Recently I asked the Bullet Journal for Professionals group on Facebook what people would do if they no longer had their analog journal through either loss, destruction or theft. There were a range of responses demonstrating the critical nature of these journals for daily productivity:

“1. cry
2. cry some more
3. sit down with a piece of paper and write down every to do that i can think of that wasn’t completed”

“Curl up into a ball in the corner and sob uncontrollably.”

“Go to the pub!”


What is most interesting is even with these responses of distress, almost everyone had a plan for backing up their journals digitally, by either re-entering information into digital systems or, the most popular way, through digital images of the pages for storage and retrieval.

If you decide you are going to live the analog life when it comes to journaling, I highly recommend you find a method of archiving and backing up your paper that works for you.  Whether it’s digital images, scanning, or just copying things down somewhere else, having a Plan B for your information is the only way you can truly have confidence in your system.

When it comes to a technical method of backing things up I use two different tools: my phone and my printer. I can never be sure when I will have time to capture the contents of a notebook so by using my phone to capture scans to Google Drive (my storage system of choice) I can feel more confident things are there should the worst case happen.  My printer comes into play because when I purchased my printer I specifically bought one that allows scanning directly to Google Drive (see the plan coming together?) With the printer on hand, I can scan page after page of journal and other documents to my library with no risk coming from the loss of the physical materials.

There are many different ways to back up your analog journal.  It isn’t nearly as important how you do it as it is that you do it at all.  Don’t be the person crying in corner of the pub because the dog ate your journal. Be prepared.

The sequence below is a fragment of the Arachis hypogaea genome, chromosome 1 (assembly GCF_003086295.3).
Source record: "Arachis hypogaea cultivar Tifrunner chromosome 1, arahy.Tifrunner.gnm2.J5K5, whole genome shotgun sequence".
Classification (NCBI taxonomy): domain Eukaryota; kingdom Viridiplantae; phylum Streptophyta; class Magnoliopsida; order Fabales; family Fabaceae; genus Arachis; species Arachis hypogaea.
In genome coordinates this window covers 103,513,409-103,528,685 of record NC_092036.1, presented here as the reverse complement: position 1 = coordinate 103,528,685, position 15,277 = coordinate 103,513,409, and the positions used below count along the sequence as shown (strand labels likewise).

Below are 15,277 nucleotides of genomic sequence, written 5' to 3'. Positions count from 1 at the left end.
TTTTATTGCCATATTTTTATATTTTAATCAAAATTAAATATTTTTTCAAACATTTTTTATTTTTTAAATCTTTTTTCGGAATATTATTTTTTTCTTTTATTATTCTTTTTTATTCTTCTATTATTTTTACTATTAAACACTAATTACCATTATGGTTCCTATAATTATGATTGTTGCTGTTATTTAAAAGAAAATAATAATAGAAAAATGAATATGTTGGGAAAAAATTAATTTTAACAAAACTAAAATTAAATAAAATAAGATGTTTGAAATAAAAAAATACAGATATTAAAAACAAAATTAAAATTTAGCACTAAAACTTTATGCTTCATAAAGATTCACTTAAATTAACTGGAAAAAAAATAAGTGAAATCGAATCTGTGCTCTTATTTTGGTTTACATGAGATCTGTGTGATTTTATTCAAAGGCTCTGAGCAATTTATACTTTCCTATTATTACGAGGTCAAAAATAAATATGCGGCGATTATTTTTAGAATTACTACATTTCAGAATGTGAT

Posted in Techniques

Using Google Docs for Bullet Journaling

In continuation of my experiment to see what common tools can be used for productive journaling, I’m trying the combination of Google Docs and Bullet Journaling. Now this far from a pure implementation of the Bullet Journal, but it does carry forward some of the basic requirements needed to be able to capture, process, and report information.

To begin, I wanted to see how easy the capture process would be. Since Google Docs is a cloud based service, access should be an easy matter and for the most part it is. Where the challenge comes in is in situations where artificial constraints on accessing Google Docs have been imposed, such as in many companies that block access to the platform. If you are in an environment that limits your access to Google Docs, understand that this may not be an option for you.

Read more…

 

Posted in Uncategorized

Using Google Docs for Bullet Journaling

In continuation of my experiment to see what common tools can be used for productive journaling, I’m trying the combination of Google Docs and Bullet Journaling. Now this far from a pure implementation of the Bullet Journal, but it does carry forward some of the basic requirements needed to be able to capture, process, and report information.

To begin, I wanted to see how easy the capture process would be. Since Google Docs is a cloud based service, access should be an easy matter and for the most part it is. Where the challenge comes in is in situations where artificial constraints on accessing Google Docs have been imposed, such as in many companies that block access to the platform. If you are in an environment that limits your access to Google Docs, understand that this may not be an option for you.